Eric Paulsen Paulsen: “Supporters tout the ability for collaboration and more social interaction, but I find that argument disingenuous when I tour an open floor plan and see the majority of the employees wearing headphones, tucked away in remote open areas or in small phone booths designed for ‘part-time’ privacy.”

IRVINE, CA—While we can’t call it a backlash, many companies are recognizing that open floor plans limit privacy so they’re looking for creative ways to provide more for their workers, Ten-X Commercial‘s executive managing director—commercial division Eric Paulsen tells We spoke with Paulsen about this latest evolution of office space and how the sector is responding to it. Is there a backlash against open floor plans in the office sector as tenants strive to regain personal space?

Paulsen: “Backlash” is too strong of a word to describe any current criticism of open floor plans. They are still relatively new, so while I believe it does work, there are some companies that originally embraced the open floor plan only to find it does not suit their specific needs. Many have had to make adjustments through sound-absorbing ceilings, white noise, partitions or adding small enclosed areas to allow for more privacy. So, while I am hearing of the successful embrace of the open floor plan, I hear just as many complaints about them as well. If you are a non-collaborative company, in that you don’t have employees working in groups toward a mutual goal, the open-floor-plan space can create too many distractions. Given all of the auditory or visual stimulation, it is almost like multi-tasking while trying to work on your single task.

Supporters tout the ability for collaboration and more social interaction, but I find that argument disingenuous when I tour an open floor plan and see the majority of the employees wearing headphones, tucked away in remote open areas or in small phone booths designed for “part-time” privacy. In many companies, there is a need for privacy at some time during the day that is lost in an open floor plan. For one, separate conversations and other background noise can create a negative perception for clients or contacts on the other end of the phone. It can often sound like a call-center environment, which typically has a negative perception. A good mobile headset comes in handy.

For the building owner, there are both positives and negatives. On the positive side, an open floor plan is usually less expensive than building out private offices. On the negative side, an open floor plan can be abused by tenants that cram more people into the same space, causing parking problems and greater wear and tear. How is the office sector responding to this need for privacy from a design perspective?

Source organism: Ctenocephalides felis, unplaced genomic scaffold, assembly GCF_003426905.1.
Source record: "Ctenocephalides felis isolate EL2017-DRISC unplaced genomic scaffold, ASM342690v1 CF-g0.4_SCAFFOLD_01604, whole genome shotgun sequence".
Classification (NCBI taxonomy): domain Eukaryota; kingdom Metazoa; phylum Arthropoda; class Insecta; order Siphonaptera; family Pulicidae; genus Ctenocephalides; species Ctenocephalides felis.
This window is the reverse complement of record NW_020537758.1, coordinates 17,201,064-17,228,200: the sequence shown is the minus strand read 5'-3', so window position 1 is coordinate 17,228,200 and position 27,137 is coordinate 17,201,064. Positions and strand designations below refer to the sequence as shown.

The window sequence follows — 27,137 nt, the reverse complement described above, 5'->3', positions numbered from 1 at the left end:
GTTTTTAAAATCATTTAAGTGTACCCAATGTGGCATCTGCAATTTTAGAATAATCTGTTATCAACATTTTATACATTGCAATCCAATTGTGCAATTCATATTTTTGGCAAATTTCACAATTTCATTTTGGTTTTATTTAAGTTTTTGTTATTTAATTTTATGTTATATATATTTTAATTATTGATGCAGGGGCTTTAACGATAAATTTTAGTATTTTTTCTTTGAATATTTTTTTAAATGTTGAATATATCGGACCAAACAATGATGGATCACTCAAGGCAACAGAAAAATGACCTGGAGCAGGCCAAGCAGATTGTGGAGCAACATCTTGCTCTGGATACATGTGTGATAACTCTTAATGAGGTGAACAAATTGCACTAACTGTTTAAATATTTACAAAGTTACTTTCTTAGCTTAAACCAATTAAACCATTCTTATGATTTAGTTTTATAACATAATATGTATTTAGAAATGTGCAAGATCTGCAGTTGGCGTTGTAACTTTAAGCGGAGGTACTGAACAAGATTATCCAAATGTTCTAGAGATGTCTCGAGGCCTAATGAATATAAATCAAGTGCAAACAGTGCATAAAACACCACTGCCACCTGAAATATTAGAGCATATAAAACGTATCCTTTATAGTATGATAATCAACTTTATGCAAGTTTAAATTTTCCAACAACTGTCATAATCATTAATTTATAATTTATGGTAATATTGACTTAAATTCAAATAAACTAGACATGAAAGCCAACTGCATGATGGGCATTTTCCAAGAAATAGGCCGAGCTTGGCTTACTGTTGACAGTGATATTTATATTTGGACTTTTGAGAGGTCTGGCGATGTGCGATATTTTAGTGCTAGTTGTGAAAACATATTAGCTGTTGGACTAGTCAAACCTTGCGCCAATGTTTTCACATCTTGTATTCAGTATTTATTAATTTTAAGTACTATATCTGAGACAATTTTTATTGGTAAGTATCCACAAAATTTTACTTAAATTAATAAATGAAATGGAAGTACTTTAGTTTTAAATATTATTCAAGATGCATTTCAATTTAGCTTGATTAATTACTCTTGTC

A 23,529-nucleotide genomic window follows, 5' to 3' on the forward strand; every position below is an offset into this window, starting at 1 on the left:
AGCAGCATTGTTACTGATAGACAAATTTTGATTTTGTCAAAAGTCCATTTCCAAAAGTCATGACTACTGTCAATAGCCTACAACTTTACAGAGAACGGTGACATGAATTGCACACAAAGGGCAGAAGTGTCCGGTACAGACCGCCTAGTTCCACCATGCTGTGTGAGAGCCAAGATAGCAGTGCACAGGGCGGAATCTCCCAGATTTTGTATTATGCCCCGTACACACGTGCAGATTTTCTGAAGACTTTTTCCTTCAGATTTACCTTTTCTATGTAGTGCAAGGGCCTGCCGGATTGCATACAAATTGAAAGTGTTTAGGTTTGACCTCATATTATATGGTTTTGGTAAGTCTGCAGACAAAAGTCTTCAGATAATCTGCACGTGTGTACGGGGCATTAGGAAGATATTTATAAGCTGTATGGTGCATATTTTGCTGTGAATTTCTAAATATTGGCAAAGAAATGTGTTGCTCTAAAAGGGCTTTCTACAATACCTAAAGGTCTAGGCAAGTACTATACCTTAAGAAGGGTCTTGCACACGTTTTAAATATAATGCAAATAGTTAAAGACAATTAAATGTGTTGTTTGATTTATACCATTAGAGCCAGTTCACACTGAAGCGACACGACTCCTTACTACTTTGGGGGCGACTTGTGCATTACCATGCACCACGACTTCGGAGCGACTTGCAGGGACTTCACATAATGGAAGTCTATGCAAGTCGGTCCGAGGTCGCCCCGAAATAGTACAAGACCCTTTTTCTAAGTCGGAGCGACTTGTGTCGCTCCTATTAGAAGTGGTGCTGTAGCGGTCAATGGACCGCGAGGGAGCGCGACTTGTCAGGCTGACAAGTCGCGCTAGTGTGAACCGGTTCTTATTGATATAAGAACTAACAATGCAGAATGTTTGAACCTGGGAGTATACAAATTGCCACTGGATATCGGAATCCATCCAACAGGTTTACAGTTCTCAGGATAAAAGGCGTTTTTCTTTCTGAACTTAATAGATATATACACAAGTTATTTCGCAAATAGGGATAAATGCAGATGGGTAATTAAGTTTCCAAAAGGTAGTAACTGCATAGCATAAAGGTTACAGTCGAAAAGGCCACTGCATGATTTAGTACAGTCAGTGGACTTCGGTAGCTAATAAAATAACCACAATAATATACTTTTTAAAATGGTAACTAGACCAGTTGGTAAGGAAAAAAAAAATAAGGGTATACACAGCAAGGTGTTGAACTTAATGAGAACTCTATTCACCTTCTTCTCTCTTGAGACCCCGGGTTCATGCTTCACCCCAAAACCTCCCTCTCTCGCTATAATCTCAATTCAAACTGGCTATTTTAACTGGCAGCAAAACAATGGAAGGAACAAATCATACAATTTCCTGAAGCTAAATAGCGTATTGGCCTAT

Paulsen: I am hearing that we have not perfected the concept yet. Open floor plans haven’t received enough negative publicity to trigger a true backlash or elimination of the concept. In fact, I see it becoming more popular as new development is embracing the open floor plan, and those that are in an open floor plan now are its biggest advocates to others. I regularly get invitations to come tour open office spaces from pleased tenants. It is just a change and people adapt to change at their own pace. There is, however, some pushback from tenants who find out after moving in that while the idea looked great on paper, it doesn’t work as expected for their operation. They end up having to spend their own additional improvement dollars to remedy the situation.

From the design perspective, what I do like is that the open floor plan functions as a kind of blank canvas that can be tailored to specific tenant needs with desks, work stations, phone booths or a handful of smaller offices. Tenants can upsize or downsize more easily and with less expense, a bonus for both landlord and tenant. Tenants’ needs can change, and an open space plan provides that flexibility. It is easier to reuse open space than to find a use for the vacant private office. How are investors viewing open-office floor plans versus more traditional designs?

Paulsen: It is all about the bottom line. Will my building stay leased, continue to generate revenue and not require a lot of tenant improvements or heavy operating costs? As I mentioned before, open space plans are less expensive to build out but, depending upon utility efficiency, can be more expensive to operate. Larger windows, more computers and more people create more heat. When it comes to replacing the old tenant, retrofitting an open space is much easier, as there are reduced demolition, re-wiring, HVAC re-zoning and re-lighting costs. What else should our readers know about personal space returning to the office sector?

Paulsen: Know your tenants and what type of environment will be the most appealing and most productive for their employees. Open floor plans, while anticipated to be the next-gen office space, are not for everyone. Do your build-out right the first time, anticipating that there will be some employees that just can’t talk on the phone without yelling and that people will need some private space throughout the day. While we are social creatures, sometimes we just need to have our space. It comes down to whether office workers can adjust to a more open, collaborative environment or if they will ultimately need more personal space to conduct their business effectively. At the end of the day, we need to have work environments that produce the happiest, most productive and efficient employees.